The Commonwealth Fund has produced a great report, “Multinational Comparisons of Health Systems Data, 2006”, that provides comparisons of health care spending and outcomes for members of the Organization for Economic Cooperation and Development (OECD). As expected the USA spends way more and produces outcomes no better than, and in many cases worse, than other countries.
The report is in .pdf format.
Here’s a bit from the report summary:
Total Spending and Sources of Health Care Financing
• In 2004, per capita spending for all health care services ranged from a high
of $6,102 in the United States to a low of $2,083 in New Zealand. The
median for all 30 OECD countries was $2,571. The United States spent 15.3%
of GDP on health care services compared to 8.7% in the median OECD
country. Over the last ten years, Australia had the fastest average annual
growth rate of real health spending per capita and Germany the slowest.
• Among all OECD countries, the United States had the highest level of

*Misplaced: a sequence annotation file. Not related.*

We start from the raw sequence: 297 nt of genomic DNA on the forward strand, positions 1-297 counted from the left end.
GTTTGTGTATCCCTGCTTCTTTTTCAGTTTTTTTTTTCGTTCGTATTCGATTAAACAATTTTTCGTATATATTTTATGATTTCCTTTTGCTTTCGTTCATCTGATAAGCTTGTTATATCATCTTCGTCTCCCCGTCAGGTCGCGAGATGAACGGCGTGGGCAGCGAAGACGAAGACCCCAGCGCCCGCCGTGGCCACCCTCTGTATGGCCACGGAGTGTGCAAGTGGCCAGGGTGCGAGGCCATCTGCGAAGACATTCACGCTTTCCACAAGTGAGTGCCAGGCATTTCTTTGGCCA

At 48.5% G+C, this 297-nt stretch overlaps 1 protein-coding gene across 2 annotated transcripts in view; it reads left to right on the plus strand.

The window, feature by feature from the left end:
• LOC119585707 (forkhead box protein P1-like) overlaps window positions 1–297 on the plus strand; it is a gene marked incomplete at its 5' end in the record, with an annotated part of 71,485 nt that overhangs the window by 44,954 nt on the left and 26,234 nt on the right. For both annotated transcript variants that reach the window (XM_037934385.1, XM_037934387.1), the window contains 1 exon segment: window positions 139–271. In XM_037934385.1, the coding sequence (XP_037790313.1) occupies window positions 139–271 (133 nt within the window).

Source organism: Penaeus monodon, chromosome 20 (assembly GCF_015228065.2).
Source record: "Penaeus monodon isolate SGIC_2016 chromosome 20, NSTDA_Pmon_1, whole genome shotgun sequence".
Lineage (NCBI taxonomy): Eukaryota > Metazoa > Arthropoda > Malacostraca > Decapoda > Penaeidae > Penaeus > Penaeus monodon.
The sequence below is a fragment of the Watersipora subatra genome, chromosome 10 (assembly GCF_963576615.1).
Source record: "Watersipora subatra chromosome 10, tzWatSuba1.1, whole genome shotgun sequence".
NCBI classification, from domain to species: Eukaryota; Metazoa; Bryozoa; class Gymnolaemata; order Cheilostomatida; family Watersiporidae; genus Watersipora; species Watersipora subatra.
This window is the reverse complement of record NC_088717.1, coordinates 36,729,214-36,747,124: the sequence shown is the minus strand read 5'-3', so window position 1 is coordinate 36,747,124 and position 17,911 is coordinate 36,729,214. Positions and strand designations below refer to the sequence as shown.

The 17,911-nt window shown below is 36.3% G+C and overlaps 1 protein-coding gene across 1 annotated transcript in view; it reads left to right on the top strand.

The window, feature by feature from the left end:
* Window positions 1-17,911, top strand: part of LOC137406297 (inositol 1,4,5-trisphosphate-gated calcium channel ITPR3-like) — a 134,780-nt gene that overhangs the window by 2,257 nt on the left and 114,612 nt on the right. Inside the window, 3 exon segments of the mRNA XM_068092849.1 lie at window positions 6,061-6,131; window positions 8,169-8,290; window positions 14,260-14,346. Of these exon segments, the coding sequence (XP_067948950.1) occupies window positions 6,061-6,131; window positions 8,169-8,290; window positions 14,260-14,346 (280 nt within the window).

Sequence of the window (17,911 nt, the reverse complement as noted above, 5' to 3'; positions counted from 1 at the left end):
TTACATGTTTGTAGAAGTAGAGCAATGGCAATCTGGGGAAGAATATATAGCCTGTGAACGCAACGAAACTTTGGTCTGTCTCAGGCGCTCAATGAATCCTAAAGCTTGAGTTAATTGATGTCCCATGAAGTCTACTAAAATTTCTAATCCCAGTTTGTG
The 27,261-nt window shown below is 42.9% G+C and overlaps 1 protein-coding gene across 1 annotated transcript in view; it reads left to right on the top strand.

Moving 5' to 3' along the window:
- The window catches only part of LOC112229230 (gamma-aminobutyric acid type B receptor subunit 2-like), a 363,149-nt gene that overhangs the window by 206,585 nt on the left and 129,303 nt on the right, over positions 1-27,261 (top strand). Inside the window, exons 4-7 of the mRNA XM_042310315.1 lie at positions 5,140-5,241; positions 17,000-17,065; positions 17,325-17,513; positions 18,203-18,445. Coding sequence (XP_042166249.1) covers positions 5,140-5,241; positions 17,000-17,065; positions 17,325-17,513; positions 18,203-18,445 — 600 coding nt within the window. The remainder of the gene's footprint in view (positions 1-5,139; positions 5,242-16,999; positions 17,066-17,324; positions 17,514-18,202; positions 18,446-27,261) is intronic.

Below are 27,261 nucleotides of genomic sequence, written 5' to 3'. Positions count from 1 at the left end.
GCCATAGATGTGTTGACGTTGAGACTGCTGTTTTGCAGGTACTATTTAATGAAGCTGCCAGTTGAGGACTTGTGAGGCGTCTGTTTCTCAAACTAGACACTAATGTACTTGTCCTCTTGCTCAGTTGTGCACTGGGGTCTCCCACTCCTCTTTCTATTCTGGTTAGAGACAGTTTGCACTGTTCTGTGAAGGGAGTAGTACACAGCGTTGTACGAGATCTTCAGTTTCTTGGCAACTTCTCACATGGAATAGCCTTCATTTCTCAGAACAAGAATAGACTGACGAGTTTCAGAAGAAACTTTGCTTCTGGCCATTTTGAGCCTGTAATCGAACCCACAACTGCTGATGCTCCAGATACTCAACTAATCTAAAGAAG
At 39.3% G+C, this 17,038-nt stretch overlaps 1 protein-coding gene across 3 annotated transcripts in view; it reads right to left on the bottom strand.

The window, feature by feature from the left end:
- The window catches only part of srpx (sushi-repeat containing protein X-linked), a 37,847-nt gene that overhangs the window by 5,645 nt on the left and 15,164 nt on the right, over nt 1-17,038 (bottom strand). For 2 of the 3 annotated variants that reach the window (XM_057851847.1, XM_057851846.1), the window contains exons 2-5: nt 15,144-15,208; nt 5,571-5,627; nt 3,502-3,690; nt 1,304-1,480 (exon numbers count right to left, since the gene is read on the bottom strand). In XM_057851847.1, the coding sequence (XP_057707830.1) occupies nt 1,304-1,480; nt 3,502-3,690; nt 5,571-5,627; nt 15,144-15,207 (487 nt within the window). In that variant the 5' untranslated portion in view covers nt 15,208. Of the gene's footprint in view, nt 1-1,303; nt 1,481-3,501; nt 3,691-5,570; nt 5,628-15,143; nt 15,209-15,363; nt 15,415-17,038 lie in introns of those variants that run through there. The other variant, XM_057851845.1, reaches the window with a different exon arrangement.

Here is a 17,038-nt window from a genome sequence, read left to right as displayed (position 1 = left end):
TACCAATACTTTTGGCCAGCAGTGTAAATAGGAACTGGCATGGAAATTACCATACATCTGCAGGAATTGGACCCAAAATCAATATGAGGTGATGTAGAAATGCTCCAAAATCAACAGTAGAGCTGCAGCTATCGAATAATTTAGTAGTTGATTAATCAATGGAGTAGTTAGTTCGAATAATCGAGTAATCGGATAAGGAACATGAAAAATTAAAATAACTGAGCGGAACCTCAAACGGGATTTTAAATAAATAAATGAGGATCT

spending from public sources in 2004. This is somewhat surprising because
only one quarter of all Americans have publicly financed health insurance.
• The United States spent over 17 times more than the median OECD country
on private health care spending (excluding out-of-pocket spending). While
private health insurance coverage is the most common source of health
insurance coverage in the United States, in other countries private
insurance is usually supplementary to public insurance coverage.
• Out-of-pocket spending per capita in the United States was more than twice
as high as in the median OECD country.
• As of 2005, the United Kingdom’s public investment per capita in Health
Information Technology (HIT) was nearly 450 times that of the United States.